Sit-stand desks improve worker health, performance, study finds
Leicester, England — Sit-stand workstations help reduce the negative impact of prolonged sitting among office workers while improving job performance and psychological health, according a recent study conducted by British researchers.
Previous research has linked prolonged sitting to higher risks for heart disease, Type 2 diabetes and certain cancers.
For the 12-month study, 146 workers from University Hospitals of Leicester NHS Trust were randomly assigned to an intervention group or a control group. The former group was given height-adjustable workstations, a brief seminar with supporting leaflets, and instructions with sitting and standing targets, as well as feedback on sitting and physical activity, action-planning and goal-setting booklets, self-monitoring and prompt tools, and coaching sessions. The latter group worked as usual.
All participants were interviewed about job performance, engagement, mood and quality of life, among other topics. Their responses were recorded, along with daily sitting times.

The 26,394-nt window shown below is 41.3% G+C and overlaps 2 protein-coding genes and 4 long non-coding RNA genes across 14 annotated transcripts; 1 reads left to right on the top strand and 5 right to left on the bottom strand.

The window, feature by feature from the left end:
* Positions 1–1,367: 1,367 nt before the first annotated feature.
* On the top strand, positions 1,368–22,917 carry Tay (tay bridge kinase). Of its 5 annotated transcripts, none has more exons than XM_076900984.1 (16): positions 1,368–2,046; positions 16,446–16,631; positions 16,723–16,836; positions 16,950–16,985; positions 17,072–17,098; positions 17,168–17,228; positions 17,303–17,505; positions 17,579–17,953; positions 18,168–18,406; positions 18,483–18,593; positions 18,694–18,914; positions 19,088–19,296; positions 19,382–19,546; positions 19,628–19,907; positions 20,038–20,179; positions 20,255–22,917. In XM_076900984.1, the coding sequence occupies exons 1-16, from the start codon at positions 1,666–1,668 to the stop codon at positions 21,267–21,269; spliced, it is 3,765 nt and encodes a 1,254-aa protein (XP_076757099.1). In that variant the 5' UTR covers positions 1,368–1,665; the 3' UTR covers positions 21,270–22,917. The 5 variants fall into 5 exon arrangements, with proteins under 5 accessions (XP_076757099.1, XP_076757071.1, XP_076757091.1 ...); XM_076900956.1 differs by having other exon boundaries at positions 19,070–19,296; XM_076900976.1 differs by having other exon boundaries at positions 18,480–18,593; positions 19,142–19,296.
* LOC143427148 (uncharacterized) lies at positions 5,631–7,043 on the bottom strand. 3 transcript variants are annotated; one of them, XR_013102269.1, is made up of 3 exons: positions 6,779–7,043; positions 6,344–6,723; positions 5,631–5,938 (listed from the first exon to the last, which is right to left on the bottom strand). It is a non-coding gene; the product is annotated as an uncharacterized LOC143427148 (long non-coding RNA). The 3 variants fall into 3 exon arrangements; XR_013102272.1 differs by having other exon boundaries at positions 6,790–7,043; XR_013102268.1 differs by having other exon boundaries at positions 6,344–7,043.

Results showed that, after one year, those in the intervention group sat about 82 minutes less per day than those in the control group. Even after only three months, they sat about 50 minutes less a day than those in the control group.
The researchers said the results suggest that workers who use sit-stand workstations experience less daily anxiety and improved job performance, work engagement and overall quality of life. However, no notable changes in job satisfaction, cognitive function and work absences because of illness were observed.
The researchers also note that sitting time was replaced mostly by standing rather than moving, as workers’ steps and physical activity throughout the workday were unchanged.
The study results were published Oct. 10 in the British Medical Journal.